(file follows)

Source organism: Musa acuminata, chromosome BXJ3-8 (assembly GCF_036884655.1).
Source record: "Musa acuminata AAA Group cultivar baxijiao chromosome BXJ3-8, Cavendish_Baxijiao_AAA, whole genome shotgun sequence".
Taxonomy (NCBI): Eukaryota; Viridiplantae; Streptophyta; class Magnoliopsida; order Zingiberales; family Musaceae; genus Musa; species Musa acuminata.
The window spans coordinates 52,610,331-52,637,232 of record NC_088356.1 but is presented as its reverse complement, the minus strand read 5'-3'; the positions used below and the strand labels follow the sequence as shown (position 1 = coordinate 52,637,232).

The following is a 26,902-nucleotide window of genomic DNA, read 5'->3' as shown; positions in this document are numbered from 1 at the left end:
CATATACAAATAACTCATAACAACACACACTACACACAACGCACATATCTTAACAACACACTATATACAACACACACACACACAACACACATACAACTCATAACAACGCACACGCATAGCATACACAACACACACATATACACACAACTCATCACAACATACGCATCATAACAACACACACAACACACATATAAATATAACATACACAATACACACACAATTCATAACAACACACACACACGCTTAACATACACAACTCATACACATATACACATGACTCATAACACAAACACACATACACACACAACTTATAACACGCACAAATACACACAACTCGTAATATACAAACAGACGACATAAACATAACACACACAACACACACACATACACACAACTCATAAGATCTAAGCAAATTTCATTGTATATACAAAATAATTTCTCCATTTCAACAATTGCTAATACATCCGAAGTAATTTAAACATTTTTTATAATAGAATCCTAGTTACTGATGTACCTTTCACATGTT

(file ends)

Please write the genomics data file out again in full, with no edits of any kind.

Source organism: Musa acuminata, chromosome BXJ3-8 (assembly GCF_036884655.1).
Source record: "Musa acuminata AAA Group cultivar baxijiao chromosome BXJ3-8, Cavendish_Baxijiao_AAA, whole genome shotgun sequence".
Taxonomy (NCBI): Eukaryota; Viridiplantae; Streptophyta; class Magnoliopsida; order Zingiberales; family Musaceae; genus Musa; species Musa acuminata.
The window spans coordinates 52,610,331-52,637,232 of record NC_088356.1 but is presented as its reverse complement, the minus strand read 5'-3'; the positions used below and the strand labels follow the sequence as shown (position 1 = coordinate 52,637,232).

The following is a 26,902-nucleotide window of genomic DNA, read 5'->3' as shown; positions in this document are numbered from 1 at the left end:
CATATACAAATAACTCATAACAACACACACTACACACAACGCACATATCTTAACAACACACTATATACAACACACACACACACAACACACATACAACTCATAACAACGCACACGCATAGCATACACAACACACACATATACACACAACTCATCACAACATACGCATCATAACAACACACACAACACACATATAAATATAACATACACAATACACACACAATTCATAACAACACACACACACGCTTAACATACACAACTCATACACATATACACATGACTCATAACACAAACACACATACACACACAACTTATAACACGCACAAATACACACAACTCGTAATATACAAACAGACGACATAAACATAACACACACAACACACACACATACACACAACTCATAAGATCTAAGCAAATTTCATTGTATATACAAAATAATTTCTCCATTTCAACAATTGCTAATACATCCGAAGTAATTTAAACATTTTTTATAATAGAATCCTAGTTACTGATGTACCTTTCACATGTT